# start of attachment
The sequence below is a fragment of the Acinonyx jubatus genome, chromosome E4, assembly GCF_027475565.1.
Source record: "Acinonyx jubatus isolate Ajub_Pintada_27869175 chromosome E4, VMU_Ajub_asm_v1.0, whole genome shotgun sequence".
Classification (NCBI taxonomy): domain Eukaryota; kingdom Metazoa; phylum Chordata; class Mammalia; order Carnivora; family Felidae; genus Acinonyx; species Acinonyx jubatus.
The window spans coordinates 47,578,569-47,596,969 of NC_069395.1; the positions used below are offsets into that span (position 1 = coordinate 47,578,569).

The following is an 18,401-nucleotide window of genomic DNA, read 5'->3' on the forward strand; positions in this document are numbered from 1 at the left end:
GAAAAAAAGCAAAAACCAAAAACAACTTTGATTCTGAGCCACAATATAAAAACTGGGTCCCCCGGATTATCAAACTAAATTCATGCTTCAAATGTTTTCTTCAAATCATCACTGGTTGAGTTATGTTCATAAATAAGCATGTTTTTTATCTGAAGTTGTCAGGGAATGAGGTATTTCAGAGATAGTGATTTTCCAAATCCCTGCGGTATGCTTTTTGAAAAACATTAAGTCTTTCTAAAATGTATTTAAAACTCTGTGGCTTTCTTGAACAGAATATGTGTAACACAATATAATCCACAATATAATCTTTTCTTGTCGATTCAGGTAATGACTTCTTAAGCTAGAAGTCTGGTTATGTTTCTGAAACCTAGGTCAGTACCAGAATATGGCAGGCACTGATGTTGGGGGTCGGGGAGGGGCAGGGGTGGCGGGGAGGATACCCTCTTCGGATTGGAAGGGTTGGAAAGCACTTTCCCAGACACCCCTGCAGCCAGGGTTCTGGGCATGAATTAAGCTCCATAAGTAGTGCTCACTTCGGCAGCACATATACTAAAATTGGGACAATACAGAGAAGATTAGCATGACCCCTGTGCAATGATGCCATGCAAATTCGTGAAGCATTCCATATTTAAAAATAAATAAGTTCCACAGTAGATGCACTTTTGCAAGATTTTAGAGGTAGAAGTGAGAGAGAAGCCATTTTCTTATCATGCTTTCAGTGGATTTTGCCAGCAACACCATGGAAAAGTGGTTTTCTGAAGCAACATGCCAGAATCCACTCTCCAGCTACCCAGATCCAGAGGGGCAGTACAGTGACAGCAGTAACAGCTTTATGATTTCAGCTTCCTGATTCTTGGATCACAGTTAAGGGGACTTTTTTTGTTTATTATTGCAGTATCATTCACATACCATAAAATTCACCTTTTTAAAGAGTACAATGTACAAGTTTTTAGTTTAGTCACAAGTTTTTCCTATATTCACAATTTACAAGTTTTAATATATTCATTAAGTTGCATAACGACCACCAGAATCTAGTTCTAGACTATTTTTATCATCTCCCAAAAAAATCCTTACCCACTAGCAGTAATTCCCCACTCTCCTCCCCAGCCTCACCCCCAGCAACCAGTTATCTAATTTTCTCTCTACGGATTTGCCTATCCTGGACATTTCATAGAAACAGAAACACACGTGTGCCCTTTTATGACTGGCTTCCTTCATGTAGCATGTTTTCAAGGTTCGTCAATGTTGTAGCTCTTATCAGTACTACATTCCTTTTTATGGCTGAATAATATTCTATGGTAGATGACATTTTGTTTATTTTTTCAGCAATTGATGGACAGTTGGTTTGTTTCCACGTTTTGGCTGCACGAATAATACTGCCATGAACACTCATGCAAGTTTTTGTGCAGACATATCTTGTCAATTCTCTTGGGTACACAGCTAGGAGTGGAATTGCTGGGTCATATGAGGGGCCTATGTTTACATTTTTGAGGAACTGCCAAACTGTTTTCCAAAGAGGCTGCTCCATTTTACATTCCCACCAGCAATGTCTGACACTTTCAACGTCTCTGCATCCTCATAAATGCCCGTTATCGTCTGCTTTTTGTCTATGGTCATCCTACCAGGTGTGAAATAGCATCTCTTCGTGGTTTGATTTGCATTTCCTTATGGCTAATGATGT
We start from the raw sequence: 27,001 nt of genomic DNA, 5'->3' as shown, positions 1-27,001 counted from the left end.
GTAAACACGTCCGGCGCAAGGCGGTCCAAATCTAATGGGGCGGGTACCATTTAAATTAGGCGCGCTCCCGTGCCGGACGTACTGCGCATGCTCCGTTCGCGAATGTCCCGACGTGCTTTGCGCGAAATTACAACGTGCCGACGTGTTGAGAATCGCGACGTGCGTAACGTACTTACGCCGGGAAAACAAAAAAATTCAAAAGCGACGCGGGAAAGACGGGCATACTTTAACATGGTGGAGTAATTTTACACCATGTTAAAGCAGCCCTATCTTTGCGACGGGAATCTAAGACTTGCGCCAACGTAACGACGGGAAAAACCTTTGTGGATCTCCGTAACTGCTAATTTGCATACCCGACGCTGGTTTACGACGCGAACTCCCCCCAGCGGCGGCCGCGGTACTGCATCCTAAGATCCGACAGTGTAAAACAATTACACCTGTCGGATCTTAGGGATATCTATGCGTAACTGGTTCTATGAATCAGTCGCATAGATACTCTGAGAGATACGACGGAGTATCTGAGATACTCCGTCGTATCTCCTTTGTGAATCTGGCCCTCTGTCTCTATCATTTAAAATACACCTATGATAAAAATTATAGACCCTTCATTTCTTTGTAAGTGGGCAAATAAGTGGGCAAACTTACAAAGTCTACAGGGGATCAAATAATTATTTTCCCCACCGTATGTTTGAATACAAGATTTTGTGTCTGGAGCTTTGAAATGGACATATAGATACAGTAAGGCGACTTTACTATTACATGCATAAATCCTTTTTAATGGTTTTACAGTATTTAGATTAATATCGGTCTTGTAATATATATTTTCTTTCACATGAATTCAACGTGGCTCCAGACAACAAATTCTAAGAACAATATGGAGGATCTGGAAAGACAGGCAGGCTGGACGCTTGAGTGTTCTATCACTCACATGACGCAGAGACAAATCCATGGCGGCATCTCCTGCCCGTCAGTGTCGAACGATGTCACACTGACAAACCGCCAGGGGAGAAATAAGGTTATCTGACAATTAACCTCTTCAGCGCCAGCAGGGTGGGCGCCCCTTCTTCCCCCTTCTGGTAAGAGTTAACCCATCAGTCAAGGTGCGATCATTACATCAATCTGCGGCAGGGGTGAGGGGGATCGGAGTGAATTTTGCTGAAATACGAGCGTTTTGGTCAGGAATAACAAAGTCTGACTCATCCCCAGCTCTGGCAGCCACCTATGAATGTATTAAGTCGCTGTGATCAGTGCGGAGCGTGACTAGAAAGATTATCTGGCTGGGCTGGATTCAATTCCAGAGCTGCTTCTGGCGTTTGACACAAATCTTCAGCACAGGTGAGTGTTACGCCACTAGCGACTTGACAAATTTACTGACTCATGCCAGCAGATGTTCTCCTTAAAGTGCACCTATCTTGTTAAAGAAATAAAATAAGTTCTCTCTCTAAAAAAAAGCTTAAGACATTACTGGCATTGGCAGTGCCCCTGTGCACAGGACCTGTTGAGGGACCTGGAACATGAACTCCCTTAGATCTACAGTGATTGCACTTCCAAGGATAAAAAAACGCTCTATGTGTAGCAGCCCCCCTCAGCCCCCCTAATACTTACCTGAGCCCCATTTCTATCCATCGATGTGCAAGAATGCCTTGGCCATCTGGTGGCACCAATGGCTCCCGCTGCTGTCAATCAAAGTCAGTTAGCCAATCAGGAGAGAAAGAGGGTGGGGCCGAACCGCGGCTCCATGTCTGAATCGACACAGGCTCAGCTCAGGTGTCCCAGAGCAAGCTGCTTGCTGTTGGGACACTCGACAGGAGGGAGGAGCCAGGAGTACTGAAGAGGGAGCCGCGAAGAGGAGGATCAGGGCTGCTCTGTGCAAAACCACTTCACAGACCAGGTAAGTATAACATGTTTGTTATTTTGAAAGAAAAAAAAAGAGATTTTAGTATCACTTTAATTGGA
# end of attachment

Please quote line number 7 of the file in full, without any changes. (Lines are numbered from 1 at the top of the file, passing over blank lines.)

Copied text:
We start from the raw sequence: 27,001 nt of genomic DNA, 5'->3' as shown, positions 1-27,001 counted from the left end.